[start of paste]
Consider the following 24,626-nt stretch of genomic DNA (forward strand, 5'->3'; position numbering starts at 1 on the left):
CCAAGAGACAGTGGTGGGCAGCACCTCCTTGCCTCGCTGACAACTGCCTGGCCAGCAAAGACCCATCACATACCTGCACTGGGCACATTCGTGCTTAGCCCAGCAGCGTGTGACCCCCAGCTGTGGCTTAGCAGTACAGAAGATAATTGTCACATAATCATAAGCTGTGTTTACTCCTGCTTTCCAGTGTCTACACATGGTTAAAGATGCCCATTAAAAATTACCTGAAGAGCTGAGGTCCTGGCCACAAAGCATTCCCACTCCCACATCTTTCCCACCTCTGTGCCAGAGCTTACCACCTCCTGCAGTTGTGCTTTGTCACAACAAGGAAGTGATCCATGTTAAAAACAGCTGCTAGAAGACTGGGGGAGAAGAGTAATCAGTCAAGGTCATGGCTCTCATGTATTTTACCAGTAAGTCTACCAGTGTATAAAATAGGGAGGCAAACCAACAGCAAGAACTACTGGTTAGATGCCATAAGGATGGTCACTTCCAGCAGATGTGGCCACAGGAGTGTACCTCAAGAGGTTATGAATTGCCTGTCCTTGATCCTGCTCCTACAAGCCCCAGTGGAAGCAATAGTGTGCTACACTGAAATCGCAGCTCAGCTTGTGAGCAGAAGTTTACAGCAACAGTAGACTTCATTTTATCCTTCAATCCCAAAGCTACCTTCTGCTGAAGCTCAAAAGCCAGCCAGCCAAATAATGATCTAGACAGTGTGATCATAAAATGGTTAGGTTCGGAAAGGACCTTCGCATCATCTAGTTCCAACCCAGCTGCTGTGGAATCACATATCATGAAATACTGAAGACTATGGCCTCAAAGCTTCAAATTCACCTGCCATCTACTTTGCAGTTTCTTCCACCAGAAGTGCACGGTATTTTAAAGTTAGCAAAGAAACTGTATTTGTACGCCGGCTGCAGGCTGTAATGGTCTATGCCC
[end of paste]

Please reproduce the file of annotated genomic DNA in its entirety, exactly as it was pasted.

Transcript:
Consider the following 24,626-nt stretch of genomic DNA (forward strand, 5'->3'; position numbering starts at 1 on the left):
CCAAGAGACAGTGGTGGGCAGCACCTCCTTGCCTCGCTGACAACTGCCTGGCCAGCAAAGACCCATCACATACCTGCACTGGGCACATTCGTGCTTAGCCCAGCAGCGTGTGACCCCCAGCTGTGGCTTAGCAGTACAGAAGATAATTGTCACATAATCATAAGCTGTGTTTACTCCTGCTTTCCAGTGTCTACACATGGTTAAAGATGCCCATTAAAAATTACCTGAAGAGCTGAGGTCCTGGCCACAAAGCATTCCCACTCCCACATCTTTCCCACCTCTGTGCCAGAGCTTACCACCTCCTGCAGTTGTGCTTTGTCACAACAAGGAAGTGATCCATGTTAAAAACAGCTGCTAGAAGACTGGGGGAGAAGAGTAATCAGTCAAGGTCATGGCTCTCATGTATTTTACCAGTAAGTCTACCAGTGTATAAAATAGGGAGGCAAACCAACAGCAAGAACTACTGGTTAGATGCCATAAGGATGGTCACTTCCAGCAGATGTGGCCACAGGAGTGTACCTCAAGAGGTTATGAATTGCCTGTCCTTGATCCTGCTCCTACAAGCCCCAGTGGAAGCAATAGTGTGCTACACTGAAATCGCAGCTCAGCTTGTGAGCAGAAGTTTACAGCAACAGTAGACTTCATTTTATCCTTCAATCCCAAAGCTACCTTCTGCTGAAGCTCAAAAGCCAGCCAGCCAAATAATGATCTAGACAGTGTGATCATAAAATGGTTAGGTTCGGAAAGGACCTTCGCATCATCTAGTTCCAACCCAGCTGCTGTGGAATCACATATCATGAAATACTGAAGACTATGGCCTCAAAGCTTCAAATTCACCTGCCATCTACTTTGCAGTTTCTTCCACCAGAAGTGCACGGTATTTTAAAGTTAGCAAAGAAACTGTATTTGTACGCCGGCTGCAGGCTGTAATGGTCTATGCCC